The first all-civilian orbital flight crew, Inspiration4, flew in zero gravity for the first time this weekend as part of preparations to launch in September.
Inspiration4 is a privately chartered space flight funded by billionaire Jared Isaacman to support St. Jude Children’s Research Hospital. Isaacman will fly on a SpaceX capsule with St. Jude physician’s assistant and childhood bone cancer survivor Hayley Arcenaux, data engineer Chris Sembroski and geoscientist, science communicator and artist Sian Proctor. The crew experienced weightlessness for the first time aboard a modified Boeing 727 aircraft flown by the Zero Gravity Corporation (Zero-G).
A photo of the Inspiration4 crew floating in zero gravity was shared on the mission’s Twitter page. The crew was all smiles as the plane flew in alternating upward and downward arcs, also known as the parabolic maneuver, to create a microgravity environment in the aircraft cabin and allow passengers to experience brief periods of weightlessness.
That weightless feeling. 🤩Our #Inspiration4 team experienced zero-g for the first time yesterday, flying parabolic arcs on a modified Boeing 727 aircraft — thanks @GoZeroG for the ride! pic.twitter.com/q3Lm05tYadJuly 12, 2021
Inspiration4 is the first all-civilian mission to space. The four private astronauts will launch to space aboard SpaceX’s Crew Dragon capsule Resilience for a three-day mission designed to raise money and support for St. Jude Children’s Research Hospital.
The zero-gravity flight was the crew’s latest training exercise ahead of their upcoming September launch. Since the crew is made up of “non-professional” astronauts, or people flying to space who are not affiliated with NASA or any other space agency, they have undergone rigorous training to prepare for the Inspiration4 mission. This includes centrifuge training at The National Aerospace Training and Research (NASTAR) Center in Pennsylvania, where the citizen astronauts were spun in circles to simulate the G-forces (gravitational forces) they’ll experience during their actual trip to space.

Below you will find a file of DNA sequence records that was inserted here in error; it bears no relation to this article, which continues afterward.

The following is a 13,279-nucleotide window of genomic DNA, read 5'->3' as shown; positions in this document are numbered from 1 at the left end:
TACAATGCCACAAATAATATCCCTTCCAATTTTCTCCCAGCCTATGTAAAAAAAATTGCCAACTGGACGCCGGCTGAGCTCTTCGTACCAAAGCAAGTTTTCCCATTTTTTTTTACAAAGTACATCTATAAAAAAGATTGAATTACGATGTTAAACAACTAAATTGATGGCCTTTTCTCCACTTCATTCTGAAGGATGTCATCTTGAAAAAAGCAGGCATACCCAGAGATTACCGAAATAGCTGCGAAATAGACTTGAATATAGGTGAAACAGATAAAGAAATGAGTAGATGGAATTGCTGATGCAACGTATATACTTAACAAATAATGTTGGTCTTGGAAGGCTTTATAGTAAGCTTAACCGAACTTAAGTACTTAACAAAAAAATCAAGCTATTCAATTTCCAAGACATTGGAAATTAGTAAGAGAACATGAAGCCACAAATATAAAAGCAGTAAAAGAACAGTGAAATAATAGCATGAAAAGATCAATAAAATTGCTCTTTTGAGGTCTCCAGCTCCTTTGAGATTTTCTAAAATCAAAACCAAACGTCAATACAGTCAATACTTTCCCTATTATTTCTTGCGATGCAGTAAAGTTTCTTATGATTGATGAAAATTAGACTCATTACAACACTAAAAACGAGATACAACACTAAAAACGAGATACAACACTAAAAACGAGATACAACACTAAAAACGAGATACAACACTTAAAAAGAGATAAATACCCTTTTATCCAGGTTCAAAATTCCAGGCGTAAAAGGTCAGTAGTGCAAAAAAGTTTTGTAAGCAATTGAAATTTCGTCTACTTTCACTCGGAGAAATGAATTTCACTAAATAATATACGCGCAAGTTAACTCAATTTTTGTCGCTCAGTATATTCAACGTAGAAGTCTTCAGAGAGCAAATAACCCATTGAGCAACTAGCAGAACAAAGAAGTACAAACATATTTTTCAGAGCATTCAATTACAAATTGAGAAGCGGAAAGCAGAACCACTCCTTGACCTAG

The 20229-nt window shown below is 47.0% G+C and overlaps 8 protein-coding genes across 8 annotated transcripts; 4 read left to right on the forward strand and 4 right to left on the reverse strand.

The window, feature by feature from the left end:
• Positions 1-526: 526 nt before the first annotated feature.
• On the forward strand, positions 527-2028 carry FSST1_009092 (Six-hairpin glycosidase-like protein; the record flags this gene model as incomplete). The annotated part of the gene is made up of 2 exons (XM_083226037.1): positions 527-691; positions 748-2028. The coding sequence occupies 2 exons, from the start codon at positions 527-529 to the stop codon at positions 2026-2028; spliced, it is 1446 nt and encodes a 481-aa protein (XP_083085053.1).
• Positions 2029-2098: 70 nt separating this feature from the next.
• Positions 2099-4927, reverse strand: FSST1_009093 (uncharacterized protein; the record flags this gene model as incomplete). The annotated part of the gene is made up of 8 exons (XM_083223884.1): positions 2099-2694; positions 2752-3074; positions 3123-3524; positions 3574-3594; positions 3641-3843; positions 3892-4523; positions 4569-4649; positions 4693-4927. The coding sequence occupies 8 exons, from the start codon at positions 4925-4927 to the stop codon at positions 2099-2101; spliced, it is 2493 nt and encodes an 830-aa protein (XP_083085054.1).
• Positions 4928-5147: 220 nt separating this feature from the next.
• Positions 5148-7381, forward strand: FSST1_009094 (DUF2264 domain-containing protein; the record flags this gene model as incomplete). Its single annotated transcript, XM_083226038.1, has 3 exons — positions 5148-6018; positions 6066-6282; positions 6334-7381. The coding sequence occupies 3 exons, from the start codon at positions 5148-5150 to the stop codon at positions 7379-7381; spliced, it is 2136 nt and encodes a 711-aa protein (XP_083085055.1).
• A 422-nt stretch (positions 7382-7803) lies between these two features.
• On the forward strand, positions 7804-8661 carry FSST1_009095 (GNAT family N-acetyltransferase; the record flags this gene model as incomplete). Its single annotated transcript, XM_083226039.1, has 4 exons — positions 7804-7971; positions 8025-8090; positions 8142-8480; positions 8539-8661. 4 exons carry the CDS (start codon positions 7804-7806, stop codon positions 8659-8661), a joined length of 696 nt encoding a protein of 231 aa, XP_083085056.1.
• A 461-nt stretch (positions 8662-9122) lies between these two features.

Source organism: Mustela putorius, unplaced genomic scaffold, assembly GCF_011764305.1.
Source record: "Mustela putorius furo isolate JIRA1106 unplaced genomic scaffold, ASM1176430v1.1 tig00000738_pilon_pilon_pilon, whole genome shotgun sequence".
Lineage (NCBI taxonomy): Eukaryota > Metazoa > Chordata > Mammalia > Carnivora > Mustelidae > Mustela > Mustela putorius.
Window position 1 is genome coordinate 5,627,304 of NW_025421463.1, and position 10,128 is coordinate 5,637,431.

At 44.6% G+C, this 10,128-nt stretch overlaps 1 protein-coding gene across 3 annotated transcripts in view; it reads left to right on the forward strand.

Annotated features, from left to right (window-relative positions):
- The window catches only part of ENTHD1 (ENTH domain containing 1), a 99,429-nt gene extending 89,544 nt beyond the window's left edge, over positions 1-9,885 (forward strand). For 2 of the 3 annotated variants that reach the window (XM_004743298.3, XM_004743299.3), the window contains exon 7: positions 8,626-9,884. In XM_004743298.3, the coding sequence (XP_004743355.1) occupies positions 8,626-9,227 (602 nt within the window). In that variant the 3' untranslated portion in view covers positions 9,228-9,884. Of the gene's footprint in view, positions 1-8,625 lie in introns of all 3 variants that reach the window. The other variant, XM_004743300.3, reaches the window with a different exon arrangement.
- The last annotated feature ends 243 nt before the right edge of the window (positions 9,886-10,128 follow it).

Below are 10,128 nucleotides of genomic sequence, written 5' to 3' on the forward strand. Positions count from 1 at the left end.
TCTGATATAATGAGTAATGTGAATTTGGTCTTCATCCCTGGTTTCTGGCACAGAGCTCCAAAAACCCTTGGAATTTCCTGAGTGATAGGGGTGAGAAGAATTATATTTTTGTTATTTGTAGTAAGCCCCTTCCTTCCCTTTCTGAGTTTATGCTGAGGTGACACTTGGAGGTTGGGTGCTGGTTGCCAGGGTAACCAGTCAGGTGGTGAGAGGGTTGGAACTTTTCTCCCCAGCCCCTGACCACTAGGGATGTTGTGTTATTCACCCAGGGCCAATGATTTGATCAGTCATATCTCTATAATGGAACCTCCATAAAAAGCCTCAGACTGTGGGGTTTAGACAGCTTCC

The crew also endured altitude chamber training at Duke Health in Durham, North Carolina, and hiked up the side of Mount Rainier in Washington together to practice working through difficult circumstances as a team. The four private astronauts hiked to a base camp thousands of feet above sea level, mirroring the tradition of professional astronaut crews ahead of missions to space.
Most recently, the crew has been learning how to fly a Crew Dragon spacecraft at SpaceX’s headquarters in Hawthorne, California. While the Crew Dragon capsule flies autonomously, Isaacman, who will be the commander of the flight, and Proctor, who will serve as pilot for the mission, have been training in SpaceX spacesuits and running through simulations to familiarize themselves with various aspects of the spacecraft.
Inspiration4 is targeted to launch no earlier than Sept. 15 from Launch Complex 39A at NASA’s Kennedy Space Center in Florida. The mission is expected to orbit Earth at an altitude higher than the International Space Station (ISS) — or farther than any human has been since astronauts last serviced the Hubble Space Telescope in 2009 — for three days, according to a press release. While in orbit, the crew will conduct science experiments and research from within the Crew Dragon spaceship.
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